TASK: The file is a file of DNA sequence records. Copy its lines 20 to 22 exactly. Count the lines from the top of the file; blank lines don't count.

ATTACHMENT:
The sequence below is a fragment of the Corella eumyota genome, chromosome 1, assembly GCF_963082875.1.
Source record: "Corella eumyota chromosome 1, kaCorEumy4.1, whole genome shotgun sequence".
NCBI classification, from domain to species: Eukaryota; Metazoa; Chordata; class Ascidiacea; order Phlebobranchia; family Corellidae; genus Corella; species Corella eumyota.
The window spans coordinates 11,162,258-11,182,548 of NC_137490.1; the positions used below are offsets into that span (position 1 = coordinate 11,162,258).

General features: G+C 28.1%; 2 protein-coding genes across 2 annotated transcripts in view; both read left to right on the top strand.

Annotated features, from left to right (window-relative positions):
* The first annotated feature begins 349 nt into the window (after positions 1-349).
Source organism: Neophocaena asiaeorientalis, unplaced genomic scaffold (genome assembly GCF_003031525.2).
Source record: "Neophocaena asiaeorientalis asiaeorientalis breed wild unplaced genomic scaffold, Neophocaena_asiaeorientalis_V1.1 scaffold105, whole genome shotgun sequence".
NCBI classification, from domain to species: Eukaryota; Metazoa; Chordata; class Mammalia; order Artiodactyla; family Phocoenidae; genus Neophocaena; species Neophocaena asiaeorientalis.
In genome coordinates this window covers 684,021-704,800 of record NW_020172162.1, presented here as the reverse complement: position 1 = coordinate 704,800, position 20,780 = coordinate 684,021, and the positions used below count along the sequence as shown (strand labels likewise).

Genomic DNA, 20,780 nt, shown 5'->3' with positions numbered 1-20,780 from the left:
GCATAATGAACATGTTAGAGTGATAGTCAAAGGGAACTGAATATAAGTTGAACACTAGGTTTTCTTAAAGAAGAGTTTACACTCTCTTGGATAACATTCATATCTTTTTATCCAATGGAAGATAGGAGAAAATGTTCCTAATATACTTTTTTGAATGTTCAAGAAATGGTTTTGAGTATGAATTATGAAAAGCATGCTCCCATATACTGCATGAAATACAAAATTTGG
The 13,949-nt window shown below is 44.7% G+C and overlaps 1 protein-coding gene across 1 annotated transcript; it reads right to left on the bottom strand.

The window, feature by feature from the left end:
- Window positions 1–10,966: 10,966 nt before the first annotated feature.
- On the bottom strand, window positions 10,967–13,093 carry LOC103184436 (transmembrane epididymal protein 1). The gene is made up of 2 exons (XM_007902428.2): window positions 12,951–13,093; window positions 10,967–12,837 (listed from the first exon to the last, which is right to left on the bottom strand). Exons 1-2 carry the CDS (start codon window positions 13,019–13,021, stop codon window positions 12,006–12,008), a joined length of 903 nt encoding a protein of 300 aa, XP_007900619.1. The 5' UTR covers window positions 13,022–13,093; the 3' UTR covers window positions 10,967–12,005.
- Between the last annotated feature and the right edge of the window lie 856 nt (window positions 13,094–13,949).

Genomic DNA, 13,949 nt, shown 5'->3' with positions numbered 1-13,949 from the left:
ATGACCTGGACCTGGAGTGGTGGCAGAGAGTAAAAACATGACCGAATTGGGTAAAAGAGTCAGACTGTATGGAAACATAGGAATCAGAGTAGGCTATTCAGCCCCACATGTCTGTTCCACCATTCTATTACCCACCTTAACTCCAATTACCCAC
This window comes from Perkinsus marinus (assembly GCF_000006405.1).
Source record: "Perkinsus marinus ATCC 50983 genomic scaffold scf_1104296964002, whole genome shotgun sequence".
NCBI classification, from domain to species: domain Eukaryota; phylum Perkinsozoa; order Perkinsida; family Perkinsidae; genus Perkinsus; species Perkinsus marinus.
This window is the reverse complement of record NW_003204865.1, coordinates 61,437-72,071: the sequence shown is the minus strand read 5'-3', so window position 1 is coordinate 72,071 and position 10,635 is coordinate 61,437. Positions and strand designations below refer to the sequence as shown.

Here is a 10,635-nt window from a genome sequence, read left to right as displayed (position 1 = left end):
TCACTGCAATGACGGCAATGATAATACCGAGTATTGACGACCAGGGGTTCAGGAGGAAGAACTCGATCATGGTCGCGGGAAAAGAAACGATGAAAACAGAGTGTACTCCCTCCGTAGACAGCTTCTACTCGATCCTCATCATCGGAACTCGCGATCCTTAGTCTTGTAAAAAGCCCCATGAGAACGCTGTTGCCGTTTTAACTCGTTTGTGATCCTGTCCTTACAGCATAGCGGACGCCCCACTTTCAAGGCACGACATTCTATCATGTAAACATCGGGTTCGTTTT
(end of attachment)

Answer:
ATGACCTGGACCTGGAGTGGTGGCAGAGAGTAAAAACATGACCGAATTGGGTAAAAGAGTCAGACTGTATGGAAACATAGGAATCAGAGTAGGCTATTCAGCCCCACATGTCTGTTCCACCATTCTATTACCCACCTTAACTCCAATTACCCAC
This window comes from Perkinsus marinus (assembly GCF_000006405.1).
Source record: "Perkinsus marinus ATCC 50983 genomic scaffold scf_1104296964002, whole genome shotgun sequence".